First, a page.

Last Updated on April 21, 2022

Survival in the desert is no easy feat. Whether among the dunes of the Sahara desert in North Africa or in the rocky fields of the Sonoran desert in North America, staying alive in such a hostile enviroment requires you to face several challenges you would not encounter anywhere else. Temperatures in the desert can reach values that reach up to 130-140F (40-60°C) degrees in the shade, while at ground level the sand can reach up to 80 degrees. The heat that you feel when walking in a hot desert is indescribable and overwhelming. On a normal day in the desert the temperatures are suffocating, with these temperatures death occurs mainly due to heat stroke and dehydration. As if that wasn’t bad enough, the opposite problem occurs at night: temperatures drop sharply and quickly and will leave you dying of cold if you are not properly dressed. And the desert is also subject to all sorts of extreme weather, from flash floods to thunderstorms to tornados. As far as wildlife goes, depending on your location, you may find yourself face to face with dangerous snakes, scorpions, or wild dogs (such as the coyote).

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Desert survival: wild cat eats prey

Desert Survival Guide

During the day, preventing heatstroke and dehydration should be your main concern. Both phenomena occur very quickly that’s why in case you find yourself having to survive in the desert the ideal solution is to move as little as possible and not to make efforts, you must find a shady place to shelter from the hot sun and wait for help. If you are stranded in the desert on board of a broken-down vehicle, it is advisable to wait inside the passenger compartment, so that there is a better chance of being glimpsed and rescued. But if you are not sure that help will arrive, you will have to get out exploring and it’s best to only move outside in the desert in the early morning (from 4 to 10 am) and late afternoon or evening (from 5 to 10 pm), when the temperatures are less extreme.

Covering up

Always cover your head and neck to keep your brain clear and avoid sunstroke. If you do not have a head covering, use any cloth or piece of fabric (even torn from your own clothes), preferably light or white (dark colors, especially black, capture more sunlight and heat up sooner). To escape sunburn you must cover the whole body without leaving areas of skin exposed to sunlight. If you have enough, re-apply sunscreen every two hours or so, and try to keep your forehead chill by making your hat or headscarf wet. If the situation becomes desperate and you are feeling like you may be suffering from a heat stroke, consider using your own urine to wet your forehead.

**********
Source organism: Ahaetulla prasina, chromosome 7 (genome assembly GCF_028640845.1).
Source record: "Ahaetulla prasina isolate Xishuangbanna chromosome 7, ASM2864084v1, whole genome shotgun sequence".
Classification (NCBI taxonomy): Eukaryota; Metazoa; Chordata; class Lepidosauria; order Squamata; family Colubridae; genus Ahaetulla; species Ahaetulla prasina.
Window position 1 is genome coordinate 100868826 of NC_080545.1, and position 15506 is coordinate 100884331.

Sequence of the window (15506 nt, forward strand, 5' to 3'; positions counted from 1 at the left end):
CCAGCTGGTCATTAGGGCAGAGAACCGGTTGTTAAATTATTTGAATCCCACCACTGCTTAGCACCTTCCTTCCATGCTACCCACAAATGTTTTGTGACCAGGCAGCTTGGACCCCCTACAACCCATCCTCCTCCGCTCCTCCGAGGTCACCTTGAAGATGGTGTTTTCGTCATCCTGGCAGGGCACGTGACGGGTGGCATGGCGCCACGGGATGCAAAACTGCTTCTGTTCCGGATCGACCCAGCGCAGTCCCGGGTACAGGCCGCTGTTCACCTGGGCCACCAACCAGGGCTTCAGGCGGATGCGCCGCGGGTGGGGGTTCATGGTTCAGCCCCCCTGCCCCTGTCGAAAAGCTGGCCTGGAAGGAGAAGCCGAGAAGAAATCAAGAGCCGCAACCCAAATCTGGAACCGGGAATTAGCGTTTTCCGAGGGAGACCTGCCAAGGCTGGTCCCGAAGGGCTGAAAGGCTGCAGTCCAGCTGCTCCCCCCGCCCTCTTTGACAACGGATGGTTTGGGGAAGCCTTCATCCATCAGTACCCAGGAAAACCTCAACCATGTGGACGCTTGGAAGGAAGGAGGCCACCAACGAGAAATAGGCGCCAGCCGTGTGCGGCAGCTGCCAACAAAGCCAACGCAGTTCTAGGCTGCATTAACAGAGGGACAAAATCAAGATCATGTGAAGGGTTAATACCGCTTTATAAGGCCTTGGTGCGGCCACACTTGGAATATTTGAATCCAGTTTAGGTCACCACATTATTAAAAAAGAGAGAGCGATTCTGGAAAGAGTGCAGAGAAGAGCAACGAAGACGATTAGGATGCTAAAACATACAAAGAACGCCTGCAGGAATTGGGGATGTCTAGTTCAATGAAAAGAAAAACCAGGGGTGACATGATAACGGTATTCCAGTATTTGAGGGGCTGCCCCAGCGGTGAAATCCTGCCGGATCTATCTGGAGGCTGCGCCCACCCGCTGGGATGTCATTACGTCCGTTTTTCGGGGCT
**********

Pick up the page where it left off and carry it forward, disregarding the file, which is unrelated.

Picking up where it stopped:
Don’t forget to take care of your feet, as you will need them for movement. Take regular breaks to rest and remove sand and other debris from your shoes. Do not ever walk barefoot in a desert, to avoid both scorching your feet and getting stung by animals.

Desert Orienteering

The lack of any point of reference such as trees, buildings, light poles, etc. makes any measure of distance illusory. In fact, as when you are at sea, you have to multiply distances at least 3 times. In a sandy desert with dunes, the dunes are constantly changing due to the wind, so you should never take them as a totally reliable reference point. When you find green areas in the desert you can certainly find water and food, and many times human settlements. There are cacti in America that you can rely on for orientation. The so-called “compass cacti” always tend to grow oriented/bent to the southwest.

Hardly any watercourses can be found in the desert, but if you spot a dry river following it you might reach a real river, and eventually civilization. If you are in a rocky desert, you can take advantage of the shadow cast by a rock formation. For example, you can find some shade and relief at the bottom of a canyon, and if you are lucky you can also find water, in fact at the foot of a canyon you can sometimes see some streams that bring water to some small rivers. Remember that bees and mosquitoes always live near water sources, if you encounter any follow their direction.

Finding water

During peak sun hours in the desert, the human body can easily lose about 1 liter of water per hour through sweating. Needless to say, staying hydrated is of vital importance. Plants need water to survive, which is why even the slightest signs of vegetation can let you know that water may be near. If in an Asian desert you see a tamarisk plant (tamerix) it could be useful to know that this plant needs a lot of water to survive, therefore in the vicinity you could find an aquifer or water. Same goes for cypress. Be careful if you find large pools of water at the base of canyons and rock formations, as they may be contaminated, as they are stagnant (perhaps they accumulated during the last rains and have been stagnating there for months). You can check with a stick and see if there are any dead animals in the waterhole, if you find any it will confirm the theory that the water is decomposed and not safe to drink. Drinking contaminated water could cause you dysentery, if not worse, and such a gastrointestinal problem in the desert would kill you for sure, as it would lead to immediate dehydration. If you have the option to do so, always boil any water you find in the desert before drinking it.

When you are dehydrated you must drink slowly and in small sips because ingesting too much water very quickly could cause vomiting, dehydrating you further.

Desert Survival: finding food in the desert - edibel prickly pear cactus

Hunting and foraging for food

Food in the desert is very scarce, from time to time you can see animals such as rabbits, lizards, prairie dogs rats, snakes and it is easier to find them near water sources even small or hidden in the rare bushes. Ideally, you should have brought some desert-friendly snacks with you.

Some plants are edible and you can consume fruits, seeds, flowers, shoots and bark. In the American deserts, you can find edible prickly pear cacti, which are commonly consumed in some cuisines like Mexican. You can eat both the pads (after removing thorns) and fruits, and it’s safe to eat them raw.